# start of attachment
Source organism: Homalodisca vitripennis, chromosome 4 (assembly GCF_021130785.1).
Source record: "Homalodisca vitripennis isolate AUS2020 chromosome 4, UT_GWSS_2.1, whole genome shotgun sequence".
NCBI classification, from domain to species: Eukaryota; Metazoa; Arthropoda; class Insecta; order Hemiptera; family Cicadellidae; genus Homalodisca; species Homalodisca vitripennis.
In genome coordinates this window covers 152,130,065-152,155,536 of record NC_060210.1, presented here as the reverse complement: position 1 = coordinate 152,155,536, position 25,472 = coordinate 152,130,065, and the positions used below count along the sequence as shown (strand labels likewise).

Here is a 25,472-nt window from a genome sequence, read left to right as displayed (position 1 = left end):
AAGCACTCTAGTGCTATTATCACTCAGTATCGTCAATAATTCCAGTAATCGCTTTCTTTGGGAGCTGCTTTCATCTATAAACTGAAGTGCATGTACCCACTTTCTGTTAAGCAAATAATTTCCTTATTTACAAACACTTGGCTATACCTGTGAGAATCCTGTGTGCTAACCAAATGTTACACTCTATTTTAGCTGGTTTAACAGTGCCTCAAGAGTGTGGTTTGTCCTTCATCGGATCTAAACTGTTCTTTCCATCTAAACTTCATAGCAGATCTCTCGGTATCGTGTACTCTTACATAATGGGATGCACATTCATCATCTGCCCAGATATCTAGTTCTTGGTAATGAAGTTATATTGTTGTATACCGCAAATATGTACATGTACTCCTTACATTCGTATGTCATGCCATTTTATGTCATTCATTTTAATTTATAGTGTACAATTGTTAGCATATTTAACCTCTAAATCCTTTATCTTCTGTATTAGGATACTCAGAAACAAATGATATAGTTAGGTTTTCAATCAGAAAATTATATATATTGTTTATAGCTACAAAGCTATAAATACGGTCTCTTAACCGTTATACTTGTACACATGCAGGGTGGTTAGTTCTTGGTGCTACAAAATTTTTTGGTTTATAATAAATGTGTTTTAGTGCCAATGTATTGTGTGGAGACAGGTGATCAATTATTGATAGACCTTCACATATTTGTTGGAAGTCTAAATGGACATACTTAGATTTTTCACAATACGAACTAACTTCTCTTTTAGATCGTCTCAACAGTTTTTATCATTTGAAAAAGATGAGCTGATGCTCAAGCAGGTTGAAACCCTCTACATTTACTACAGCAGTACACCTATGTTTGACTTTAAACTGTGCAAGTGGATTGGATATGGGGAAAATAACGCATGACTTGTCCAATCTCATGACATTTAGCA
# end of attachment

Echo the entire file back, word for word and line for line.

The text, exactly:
Source organism: Homalodisca vitripennis, chromosome 4 (assembly GCF_021130785.1).
Source record: "Homalodisca vitripennis isolate AUS2020 chromosome 4, UT_GWSS_2.1, whole genome shotgun sequence".
NCBI classification, from domain to species: Eukaryota; Metazoa; Arthropoda; class Insecta; order Hemiptera; family Cicadellidae; genus Homalodisca; species Homalodisca vitripennis.
In genome coordinates this window covers 152,130,065-152,155,536 of record NC_060210.1, presented here as the reverse complement: position 1 = coordinate 152,155,536, position 25,472 = coordinate 152,130,065, and the positions used below count along the sequence as shown (strand labels likewise).

Here is a 25,472-nt window from a genome sequence, read left to right as displayed (position 1 = left end):
AAGCACTCTAGTGCTATTATCACTCAGTATCGTCAATAATTCCAGTAATCGCTTTCTTTGGGAGCTGCTTTCATCTATAAACTGAAGTGCATGTACCCACTTTCTGTTAAGCAAATAATTTCCTTATTTACAAACACTTGGCTATACCTGTGAGAATCCTGTGTGCTAACCAAATGTTACACTCTATTTTAGCTGGTTTAACAGTGCCTCAAGAGTGTGGTTTGTCCTTCATCGGATCTAAACTGTTCTTTCCATCTAAACTTCATAGCAGATCTCTCGGTATCGTGTACTCTTACATAATGGGATGCACATTCATCATCTGCCCAGATATCTAGTTCTTGGTAATGAAGTTATATTGTTGTATACCGCAAATATGTACATGTACTCCTTACATTCGTATGTCATGCCATTTTATGTCATTCATTTTAATTTATAGTGTACAATTGTTAGCATATTTAACCTCTAAATCCTTTATCTTCTGTATTAGGATACTCAGAAACAAATGATATAGTTAGGTTTTCAATCAGAAAATTATATATATTGTTTATAGCTACAAAGCTATAAATACGGTCTCTTAACCGTTATACTTGTACACATGCAGGGTGGTTAGTTCTTGGTGCTACAAAATTTTTTGGTTTATAATAAATGTGTTTTAGTGCCAATGTATTGTGTGGAGACAGGTGATCAATTATTGATAGACCTTCACATATTTGTTGGAAGTCTAAATGGACATACTTAGATTTTTCACAATACGAACTAACTTCTCTTTTAGATCGTCTCAACAGTTTTTATCATTTGAAAAAGATGAGCTGATGCTCAAGCAGGTTGAAACCCTCTACATTTACTACAGCAGTACACCTATGTTTGACTTTAAACTGTGCAAGTGGATTGGATATGGGGAAAATAACGCATGACTTGTCCAATCTCATGACATTTAGCA